The Poetry editors, Rappahannock Review: Your piece, “Ill-Suited”, follows a narrative style. Would you say this is a consistent trend you fall back to for comfort? If so, where do you find fault in other forms you engage with? And, If not, how do you find this piece successful in the narrative form versus others forms you utilize?

Christopher Dollard: Free verse narrative poetry is what I write the most, though I wouldn’t say it’s a fallback or that it’s comfortable. It has its own set of challenges like any other form. However, for me, narrative gives me a chance to tell a story using realistic characters based in our day-to-day world. I like the accessibility the form has, how it can reach a broad audience, and how it can blend with other forms and styles. The narrative thread is versatile—it can be stitched and looped and braided throughout a poem for variety and to offer a richer experience to the reader.


RR: Is the character in your poem, “Ill-Suited”, based on a real-life person and nonfictional events? As well, would you mind illuminating your inspiration for depicting him this way, and your inspiration in depicting his specific experiences?

CD: Well, I found myself shopping for a suit one day, for my best friend’s wedding, and though I am not a divorcee, I get what this speaker is going through. The poem is mostly fictional, though it includes a few real-life elements—the salesman’s admonition to face the mirror really happened, and there was a hideous brown suit at one point.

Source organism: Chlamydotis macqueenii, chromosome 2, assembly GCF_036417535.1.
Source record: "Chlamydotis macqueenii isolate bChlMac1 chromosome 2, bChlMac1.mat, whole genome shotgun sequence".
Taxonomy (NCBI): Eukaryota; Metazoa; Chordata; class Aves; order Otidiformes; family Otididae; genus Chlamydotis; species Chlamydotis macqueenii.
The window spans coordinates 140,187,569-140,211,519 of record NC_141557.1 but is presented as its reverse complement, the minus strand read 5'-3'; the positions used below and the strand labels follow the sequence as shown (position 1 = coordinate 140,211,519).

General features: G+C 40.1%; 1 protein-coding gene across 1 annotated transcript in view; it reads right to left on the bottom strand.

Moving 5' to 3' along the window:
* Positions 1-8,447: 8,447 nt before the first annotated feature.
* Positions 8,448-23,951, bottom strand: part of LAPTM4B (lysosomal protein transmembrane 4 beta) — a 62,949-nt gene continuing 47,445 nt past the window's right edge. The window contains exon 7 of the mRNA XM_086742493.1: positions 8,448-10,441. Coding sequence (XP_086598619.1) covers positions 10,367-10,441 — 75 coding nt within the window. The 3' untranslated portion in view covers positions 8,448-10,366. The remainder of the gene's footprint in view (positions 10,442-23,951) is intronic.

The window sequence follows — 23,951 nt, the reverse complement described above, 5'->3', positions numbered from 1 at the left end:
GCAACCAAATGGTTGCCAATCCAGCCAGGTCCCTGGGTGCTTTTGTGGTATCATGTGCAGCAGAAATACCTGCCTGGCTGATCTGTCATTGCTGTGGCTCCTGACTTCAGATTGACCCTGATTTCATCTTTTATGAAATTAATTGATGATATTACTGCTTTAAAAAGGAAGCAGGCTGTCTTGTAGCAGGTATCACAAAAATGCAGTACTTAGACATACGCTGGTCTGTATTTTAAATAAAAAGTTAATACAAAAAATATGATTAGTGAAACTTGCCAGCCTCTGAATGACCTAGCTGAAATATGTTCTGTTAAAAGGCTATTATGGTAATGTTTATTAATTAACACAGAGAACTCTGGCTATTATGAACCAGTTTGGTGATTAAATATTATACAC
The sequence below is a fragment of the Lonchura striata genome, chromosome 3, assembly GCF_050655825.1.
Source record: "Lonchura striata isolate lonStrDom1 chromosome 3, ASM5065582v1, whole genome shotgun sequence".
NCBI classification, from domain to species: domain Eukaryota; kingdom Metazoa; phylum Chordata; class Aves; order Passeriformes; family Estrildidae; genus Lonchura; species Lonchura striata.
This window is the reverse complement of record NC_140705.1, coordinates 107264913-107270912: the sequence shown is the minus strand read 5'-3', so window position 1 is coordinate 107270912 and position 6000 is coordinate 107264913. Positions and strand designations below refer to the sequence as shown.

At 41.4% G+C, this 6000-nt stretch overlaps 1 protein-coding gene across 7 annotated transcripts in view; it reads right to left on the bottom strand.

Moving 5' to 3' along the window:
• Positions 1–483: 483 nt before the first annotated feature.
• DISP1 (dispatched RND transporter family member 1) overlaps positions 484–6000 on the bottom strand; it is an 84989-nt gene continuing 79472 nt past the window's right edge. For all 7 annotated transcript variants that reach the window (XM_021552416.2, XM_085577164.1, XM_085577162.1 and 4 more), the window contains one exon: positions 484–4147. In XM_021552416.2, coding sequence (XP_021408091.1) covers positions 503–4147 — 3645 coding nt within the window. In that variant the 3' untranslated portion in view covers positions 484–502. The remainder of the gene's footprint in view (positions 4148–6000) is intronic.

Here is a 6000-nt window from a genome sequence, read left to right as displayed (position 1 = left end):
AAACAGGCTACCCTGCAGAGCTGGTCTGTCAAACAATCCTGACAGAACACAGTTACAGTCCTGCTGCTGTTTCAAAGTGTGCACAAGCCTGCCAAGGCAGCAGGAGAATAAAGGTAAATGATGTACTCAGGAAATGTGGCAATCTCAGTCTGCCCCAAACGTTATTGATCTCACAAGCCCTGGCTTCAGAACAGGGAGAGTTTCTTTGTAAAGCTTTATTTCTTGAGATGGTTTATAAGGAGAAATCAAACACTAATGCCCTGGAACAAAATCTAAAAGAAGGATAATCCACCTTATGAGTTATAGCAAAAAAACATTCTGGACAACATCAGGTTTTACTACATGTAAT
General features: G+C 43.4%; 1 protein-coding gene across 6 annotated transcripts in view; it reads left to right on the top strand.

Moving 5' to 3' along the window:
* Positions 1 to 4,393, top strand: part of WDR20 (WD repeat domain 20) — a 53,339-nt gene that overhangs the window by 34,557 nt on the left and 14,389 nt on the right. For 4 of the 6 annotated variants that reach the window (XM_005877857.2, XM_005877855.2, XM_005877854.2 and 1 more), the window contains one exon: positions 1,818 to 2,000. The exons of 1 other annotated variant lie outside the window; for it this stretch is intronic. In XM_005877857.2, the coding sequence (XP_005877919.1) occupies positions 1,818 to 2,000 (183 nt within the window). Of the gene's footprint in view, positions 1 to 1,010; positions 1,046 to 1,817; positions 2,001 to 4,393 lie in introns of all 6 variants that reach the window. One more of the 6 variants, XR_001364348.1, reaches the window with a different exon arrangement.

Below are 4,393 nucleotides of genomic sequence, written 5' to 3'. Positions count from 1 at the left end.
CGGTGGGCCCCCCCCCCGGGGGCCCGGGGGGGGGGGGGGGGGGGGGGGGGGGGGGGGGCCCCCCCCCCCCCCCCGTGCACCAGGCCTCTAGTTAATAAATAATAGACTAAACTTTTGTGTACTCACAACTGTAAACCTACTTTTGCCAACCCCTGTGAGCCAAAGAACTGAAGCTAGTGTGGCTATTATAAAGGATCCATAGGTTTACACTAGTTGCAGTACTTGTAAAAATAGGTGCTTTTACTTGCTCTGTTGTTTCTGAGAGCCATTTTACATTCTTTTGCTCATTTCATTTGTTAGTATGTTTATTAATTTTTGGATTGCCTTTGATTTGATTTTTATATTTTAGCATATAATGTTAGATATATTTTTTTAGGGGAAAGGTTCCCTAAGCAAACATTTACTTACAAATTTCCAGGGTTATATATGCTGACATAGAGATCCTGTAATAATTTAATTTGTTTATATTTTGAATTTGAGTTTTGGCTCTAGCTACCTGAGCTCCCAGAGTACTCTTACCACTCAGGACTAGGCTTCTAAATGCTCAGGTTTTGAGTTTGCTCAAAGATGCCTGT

I like depicting characters that are in moments of crisis, decision, and catharsis, and I find it effective to place those characters in settings that amplify those elements. In this case, you have a late-twenties speaker who is ruminating on his divorce and how awful heartbreak is in contrast to buying a brand new suit to celebrate someone else’s marriage—which reminds him of when he got fitted for his own wedding suit. That contrast, that emotional push-and-pull, is the stuff of everyday life that we all experience, and I am always interested in exploring that poetic territory.


RR: What drove you to format the narrative of “Ill-Suited” in an untraditional manner; did you put something in the lines which your audience might overlook and that you’re dying to explain, if they missed it?

CD: To me, narrative falls flat if it doesn’t have some kind of emotional core. In this case, after writing the first draft, I saw that I could layer the poem’s present narrative with the speaker’s past experiences and emotional states. That enabled me to expand the narrative beyond the constraints of the poem’s setting. So, that layering, to me, allows the reader to follow the speaker’s mind and pick up on dramatic or emotional cues that they might miss if the poem was solely a linear or “traditional” narrative.


RR: The ugliness of separation from a partner, and the way in which it manifests itself in daily tasks is carefully explored in “Ill-Suited”. How did you settle upon the scene of trying on suits? Did you consider placing the narrative in another setting?

CD: Well, if you follow the speaker’s thoughts, you end up in more scenes than just the suit shop—his apartment when his ex-wife moves out, his basement when he chops wood, his driveway when he smashes bottles, etc. So, in my mind, the narrative goes to those other settings within the greater context of trying on suits.
But when I wrote the poem, I didn’t try or expect to do that—I wanted the initial contrast of heartbreak/divorce and buying a suit for someone else’s wedding (which was my first thought toward writing the poem), so the poem’s setting was the first choice I made and I didn’t consider another option.


RR:Are you currently working on any other projects that involve these themes? What else are you writing at the moment?

CD: Right now, I’m working on a series of short narrative poems that follow a single character, which I started after reading Zbigniew Herbert’s Mr. Cogito. I have no idea where it will go, but it might become a larger project, and it covers all sorts of thematic territory, including relationships.


Christopher Dollard’s work in Issue 2.2: